2. Use the pool of health data for research and personalized medicines on a voluntary basis.

Here again, the Commission’s role will be to ensure information security is not breached. Generally, the idea to repurpose health data is in line with the current industry trend, leveraging on new technologies such as Artificial Intelligence (AI), Big Data and Machine Learning to maximize the use of available data (whether structured or unstructured). For example, BenevolentAI, who uses AI to interpret molecular processes associated with specific diseases and then pairs drug treatments with the proper patients. The idea itself is rather genius, the fact that you can use patient data to better serve the patients. If this way of thinking persists, personalized medicines is more than likely to happen and perhaps faster than we think!

3. Use of digital tools and data for citizen empowerment and person-centered care.

As demonstrated in the above examples, digital tools are certainly useful, and they are revolutionizing the way patients take control over their own health. For example, the EHR apps that can be created using Meditech’s platform. It does not only provide users with the ultimate freedom to access and share their EHRs, but also the leverage to do what they want with their information. Therefore, by integrating these innovations into the healthcare ecosphere, it will further drive the industry toward patient-centered care. To advocate digital-based solutions, the Commission aims to provide public funding, as well as facilitate the supply of these digital solutions.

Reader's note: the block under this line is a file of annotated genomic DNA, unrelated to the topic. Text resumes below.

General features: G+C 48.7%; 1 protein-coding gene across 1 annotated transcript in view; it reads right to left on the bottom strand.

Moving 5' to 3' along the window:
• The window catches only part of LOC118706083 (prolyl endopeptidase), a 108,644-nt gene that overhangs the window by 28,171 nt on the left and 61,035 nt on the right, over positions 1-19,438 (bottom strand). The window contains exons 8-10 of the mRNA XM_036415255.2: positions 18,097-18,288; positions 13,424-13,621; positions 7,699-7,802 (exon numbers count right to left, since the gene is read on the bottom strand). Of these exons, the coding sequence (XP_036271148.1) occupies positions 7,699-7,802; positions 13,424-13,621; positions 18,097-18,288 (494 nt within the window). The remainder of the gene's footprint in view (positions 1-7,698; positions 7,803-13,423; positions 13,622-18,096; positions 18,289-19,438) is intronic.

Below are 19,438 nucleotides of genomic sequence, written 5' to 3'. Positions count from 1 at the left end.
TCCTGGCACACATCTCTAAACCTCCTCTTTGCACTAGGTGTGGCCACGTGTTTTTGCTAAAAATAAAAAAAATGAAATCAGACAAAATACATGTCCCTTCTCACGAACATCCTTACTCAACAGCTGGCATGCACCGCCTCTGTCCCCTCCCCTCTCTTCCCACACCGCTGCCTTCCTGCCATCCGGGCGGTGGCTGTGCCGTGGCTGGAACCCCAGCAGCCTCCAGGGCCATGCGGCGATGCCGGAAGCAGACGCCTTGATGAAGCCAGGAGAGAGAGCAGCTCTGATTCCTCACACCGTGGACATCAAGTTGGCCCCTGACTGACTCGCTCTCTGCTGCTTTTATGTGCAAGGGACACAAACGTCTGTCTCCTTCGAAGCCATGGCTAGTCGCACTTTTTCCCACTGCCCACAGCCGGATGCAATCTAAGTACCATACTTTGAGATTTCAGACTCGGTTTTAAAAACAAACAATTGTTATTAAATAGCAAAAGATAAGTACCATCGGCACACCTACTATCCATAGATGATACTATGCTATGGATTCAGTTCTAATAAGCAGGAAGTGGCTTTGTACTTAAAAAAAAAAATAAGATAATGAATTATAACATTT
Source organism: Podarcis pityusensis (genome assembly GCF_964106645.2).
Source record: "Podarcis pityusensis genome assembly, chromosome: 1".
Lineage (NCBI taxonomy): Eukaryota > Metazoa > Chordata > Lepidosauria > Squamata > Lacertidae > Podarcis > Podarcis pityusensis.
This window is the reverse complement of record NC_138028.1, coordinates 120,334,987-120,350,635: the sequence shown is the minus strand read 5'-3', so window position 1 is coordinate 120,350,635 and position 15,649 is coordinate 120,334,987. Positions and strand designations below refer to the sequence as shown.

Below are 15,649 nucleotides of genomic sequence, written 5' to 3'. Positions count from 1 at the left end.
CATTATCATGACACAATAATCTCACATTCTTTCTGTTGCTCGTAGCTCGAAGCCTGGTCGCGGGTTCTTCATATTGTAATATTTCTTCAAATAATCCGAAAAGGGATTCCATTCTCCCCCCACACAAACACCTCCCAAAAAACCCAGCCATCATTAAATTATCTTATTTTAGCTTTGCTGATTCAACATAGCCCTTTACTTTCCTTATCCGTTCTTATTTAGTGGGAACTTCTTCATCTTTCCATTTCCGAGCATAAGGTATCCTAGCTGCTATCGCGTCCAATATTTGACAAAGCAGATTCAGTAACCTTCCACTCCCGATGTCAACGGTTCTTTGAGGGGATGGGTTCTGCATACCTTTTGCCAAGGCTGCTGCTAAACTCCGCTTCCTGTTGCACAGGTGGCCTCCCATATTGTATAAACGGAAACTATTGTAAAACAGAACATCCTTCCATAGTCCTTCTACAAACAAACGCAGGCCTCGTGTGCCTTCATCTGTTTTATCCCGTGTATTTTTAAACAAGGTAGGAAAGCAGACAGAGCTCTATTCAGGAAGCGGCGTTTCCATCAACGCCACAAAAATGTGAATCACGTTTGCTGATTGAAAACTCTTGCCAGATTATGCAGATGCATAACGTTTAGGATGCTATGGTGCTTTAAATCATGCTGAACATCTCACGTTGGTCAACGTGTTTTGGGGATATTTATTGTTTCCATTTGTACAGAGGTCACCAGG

Why is this important for you?

Evidence and market trends suggest eHealth tools are slowly but surely creeping into the healthcare industry and we will see more of it once the industry becomes increasingly digitalized. From the initiatives set up by the EC, it appears that they are rather adamant about the digitalization of the healthcare sector and the EU market in general. Therefore, we should expect to see a steady transformation of the healthcare industry. In fact, a few pharmaceutical companies have already made this move. For example, Astellas US LLC has recently announced a new collaboration with WiserCare, a company that develops healthcare decision support solutions, to improve patient communication and care plan by integrating patient feedback. Another example is AstraZeneca, whom began a long-term collaboration with BenevolentAI to incorporate artificial intelligence (AI) and machine learning for the discovery and development of new treatments.